Griffith teachers locked up for charity

A PAIR of Griffith teachers were charged by police and ordered to serve time on Wednesday.

Witnesses claim Griffith Public School principal Jude Hayman and her accomplice Trish Campbell were caught red handed delivering excessive amounts of homework just days out from the holidays.

The culprits were ordered to serve an hour's jail time in a bid to raise funds for the Griffith PCYC's Time4Kids.

Time4Kids is a great opportunity for businesses and members of the community to get involved and work jointly with police in supporting their local PCYC to make a difference.

When questioned about the offence Ms Hayman said she had no regrets and would do it again.

"The kids and staff dressed up and had to bring a gold coin donation. So far we've raised more than $300," she said.

"Mrs Campbell's class, 5/6 T raised the most money and that's why she was arrested with me.

"It's been lots of fun. The kids really enjoy dressing up and it's a great cause.

"We try and allow a dress up day each term and as this week is the lead up to the holidays this was perfect.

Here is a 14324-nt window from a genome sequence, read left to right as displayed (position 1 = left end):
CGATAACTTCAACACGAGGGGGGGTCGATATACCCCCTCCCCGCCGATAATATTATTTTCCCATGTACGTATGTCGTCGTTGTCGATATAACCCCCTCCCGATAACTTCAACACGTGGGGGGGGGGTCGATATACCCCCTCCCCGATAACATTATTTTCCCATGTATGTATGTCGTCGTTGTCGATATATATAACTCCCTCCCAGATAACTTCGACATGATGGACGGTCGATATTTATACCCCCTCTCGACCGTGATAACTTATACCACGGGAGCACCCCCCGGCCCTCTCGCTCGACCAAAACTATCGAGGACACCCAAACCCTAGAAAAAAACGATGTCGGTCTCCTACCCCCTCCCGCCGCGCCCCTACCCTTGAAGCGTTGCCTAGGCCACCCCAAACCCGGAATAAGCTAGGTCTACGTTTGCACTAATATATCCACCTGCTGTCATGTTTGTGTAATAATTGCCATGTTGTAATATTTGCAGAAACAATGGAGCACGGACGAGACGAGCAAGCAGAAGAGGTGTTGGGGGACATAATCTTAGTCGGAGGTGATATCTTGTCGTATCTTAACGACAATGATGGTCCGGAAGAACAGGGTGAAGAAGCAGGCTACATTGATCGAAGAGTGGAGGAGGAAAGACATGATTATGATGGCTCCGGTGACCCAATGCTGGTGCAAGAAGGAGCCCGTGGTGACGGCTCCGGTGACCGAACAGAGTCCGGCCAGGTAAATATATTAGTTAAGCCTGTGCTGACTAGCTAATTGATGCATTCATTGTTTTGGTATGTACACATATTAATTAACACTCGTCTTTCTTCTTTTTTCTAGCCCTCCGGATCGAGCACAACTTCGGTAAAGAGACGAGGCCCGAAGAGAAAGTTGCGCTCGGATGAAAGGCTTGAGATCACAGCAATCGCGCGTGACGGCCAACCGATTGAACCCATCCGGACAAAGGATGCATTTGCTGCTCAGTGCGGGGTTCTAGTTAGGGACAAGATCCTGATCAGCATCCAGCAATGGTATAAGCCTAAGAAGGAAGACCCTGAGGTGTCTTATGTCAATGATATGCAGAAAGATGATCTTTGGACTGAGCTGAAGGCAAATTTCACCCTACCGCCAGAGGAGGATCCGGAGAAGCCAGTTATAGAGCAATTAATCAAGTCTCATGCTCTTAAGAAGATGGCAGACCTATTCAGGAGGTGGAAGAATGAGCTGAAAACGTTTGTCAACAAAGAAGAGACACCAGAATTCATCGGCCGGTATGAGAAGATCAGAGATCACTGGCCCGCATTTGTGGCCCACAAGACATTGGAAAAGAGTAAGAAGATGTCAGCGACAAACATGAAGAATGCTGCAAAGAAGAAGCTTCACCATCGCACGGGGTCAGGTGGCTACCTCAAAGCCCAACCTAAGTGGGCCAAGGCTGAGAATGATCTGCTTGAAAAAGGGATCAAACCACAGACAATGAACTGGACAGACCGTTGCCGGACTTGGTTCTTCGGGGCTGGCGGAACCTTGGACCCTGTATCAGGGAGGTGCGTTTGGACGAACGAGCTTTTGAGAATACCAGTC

"We decided to do it here at school instead of at Griffith Central on Thursday because this way the kids could get involved."

Senior constable Pete Naisby from the Griffith PCYC said the crime had been brought to her attention by students.

"Excessive homework is pretty serious," she said.

"I don't think the penalty of serving lunchtime behind bars is too harsh.

"It's a bit of fun and we are really happy they were keen to help the cause."

Meanwhile yesterday saw local "crims" including some from Griffith Real Estate, Owen Toyota, Griffith Central, Griffith City Cinemas, a teacher from Griffith East and two radio hosts, also locked up for the cause.

The volunteer detainees were locked-up in mock cells, under the supervision of police officers and had to raise bail through donations to be set free.

Griffith PCYC manager Kym Bock said it was good to see so many get behind the fundrasier.

"This money allows police programs to keep running. Basically it keeps the doors open," she said.

"We can also put money back into facilities."

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